Wander Responsibly: Discovering the World’s Best Ecotourism Destinations

Estimated reading time: 13 minutes

Love traveling and want to help the planet? Check out our guide to ecotourism and learn how you can visit stunning natural destinations while supporting conservation and sustainable development.

Tiger Nest monastery in Bhutan
Tiger Nest is one of Bhutan’s most famous monasteries. Image credit: Pixabay

As more and more travelers seek to reduce their environmental impact, ecotourism has emerged as a popular way to explore nature responsibly. This type of travel prioritizes practices that minimize negative effects on the environment and benefit local communities. In this article, we’ll delve into ecotourism’s main benefits and highlight some of the world’s top places for eco-conscious travelers.

What Is Ecotourism

Ecotourism is a form of sustainable tourism that promotes responsible travel to nature while minimizing negative impacts on the environment and supporting the well-being of local communities. It is mainly characterized by its focus on conservation, education, and community involvement. Ecotourism activities typically include visiting natural areas such as national parks, wildlife reserves, and forests and can contain activities such as birdwatching, hiking, and wildlife photography. The primary goal of ecotourism is to provide an immersive experience for visitors to appreciate and learn about the natural world, while at the same time contributing to conservation efforts and local economies.

Benefits of Ecotourism

Traditional tourism often prioritizes profit over environmental and cultural sustainability, leading to negative impacts on local communities, ecosystems, and cultural heritage sites. For instance, Bali, Indonesia, has suffered from significant over-tourism in recent years, resulting in environmental degradation, overcrowding, and strain on the island’s infrastructure. Similarly, native Hawaiians have been calling for tourists to respect their culture and the environment by avoiding certain sacred sites, such as the summit of Mauna Kea. Additionally, the high volume of visitors to Machu Picchu in Peru has led to littering, overcrowding, and damage to the ancient ruins, prompting the Peruvian government to limit the number of daily visitors and implement other measures to protect the site.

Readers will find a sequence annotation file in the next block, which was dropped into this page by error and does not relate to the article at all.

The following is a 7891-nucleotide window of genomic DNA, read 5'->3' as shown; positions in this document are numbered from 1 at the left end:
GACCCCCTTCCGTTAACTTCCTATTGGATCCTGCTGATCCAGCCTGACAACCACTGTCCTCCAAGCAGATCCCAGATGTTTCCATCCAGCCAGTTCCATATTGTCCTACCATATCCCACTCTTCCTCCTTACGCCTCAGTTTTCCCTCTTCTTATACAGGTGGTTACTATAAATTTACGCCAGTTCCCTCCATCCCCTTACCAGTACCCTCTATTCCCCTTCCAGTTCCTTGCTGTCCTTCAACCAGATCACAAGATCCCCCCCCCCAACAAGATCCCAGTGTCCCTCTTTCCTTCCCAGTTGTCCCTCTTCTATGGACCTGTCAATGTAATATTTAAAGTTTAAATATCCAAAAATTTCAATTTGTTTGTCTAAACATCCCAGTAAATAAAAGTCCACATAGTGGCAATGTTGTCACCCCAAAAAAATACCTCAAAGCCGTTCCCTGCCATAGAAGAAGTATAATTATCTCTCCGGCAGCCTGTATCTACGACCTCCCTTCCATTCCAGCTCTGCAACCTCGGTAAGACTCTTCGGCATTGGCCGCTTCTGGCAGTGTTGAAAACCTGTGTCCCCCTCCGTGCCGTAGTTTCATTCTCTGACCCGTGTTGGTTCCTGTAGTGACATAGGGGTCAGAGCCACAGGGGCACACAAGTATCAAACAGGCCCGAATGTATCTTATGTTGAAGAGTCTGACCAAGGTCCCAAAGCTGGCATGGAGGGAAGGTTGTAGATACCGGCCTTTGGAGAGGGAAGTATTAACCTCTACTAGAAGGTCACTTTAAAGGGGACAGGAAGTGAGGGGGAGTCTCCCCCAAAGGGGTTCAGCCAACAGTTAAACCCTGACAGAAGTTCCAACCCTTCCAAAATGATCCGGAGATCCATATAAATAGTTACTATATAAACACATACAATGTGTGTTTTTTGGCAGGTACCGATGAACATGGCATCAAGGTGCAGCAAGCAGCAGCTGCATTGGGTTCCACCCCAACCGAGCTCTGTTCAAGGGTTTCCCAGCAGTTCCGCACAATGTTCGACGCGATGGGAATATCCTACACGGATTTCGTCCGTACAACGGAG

However, ecotourism offers a more responsible and sustainable alternative that can mitigate these issues. By focusing on reducing pollution and waste, educating travelers about conservation efforts, and supporting local economies, ecotourism not only protects the environment but also fosters a deeper understanding and appreciation of the places being visited.

Another significant benefit of ecotourism is its potential to educate travelers about the importance of preserving nature and protecting wildlife habitats. It allows visitors to learn more about the environment they are visiting while assisting with conservation efforts, like beach cleanups or tree planting initiatives. These educational experiences can also inspire travelers to adopt positive behavior in their everyday lives, such as by making a more conscious effort to assist with conservation and sustainability. 

In addition to environmental benefits, ecotourism can also bring positive impacts to local communities. It can create jobs and income opportunities for people living near tourist destinations, supporting local economies. By participating in ecotourism activities, travelers can also encourage governments, businesses, charitable organizations, and others to take conservation efforts seriously.

Furthermore, ecotourists have the opportunity to learn about a culture’s customs, beliefs, and food habits, which helps to broaden their perspectives and understanding of different ways of life. Also, tourists in areas that have not historically been tourist hotspots can help locals learn new skills, such as hospitality or language skills.

Top Ecotourism Destinations for Responsible Travelers

Now that you know how ecotourism can make a positive impact on the environment and local communities, it’s time to explore some of the world’s most breathtaking and responsible travel destinations.

Galapagos Islands

The Galapagos Islands, located off the coast of Ecuador, are a once-in-a-lifetime ecotourism destination. Designated as the first UNESCO World Heritage Site, the islands boast an exceptional ecosystem that cannot be found anywhere else in the world. 

Rocky shores of the Galapagos Islands.
Rocky shores of the Galapagos Islands. Image credit: Max Ruckman/Flickr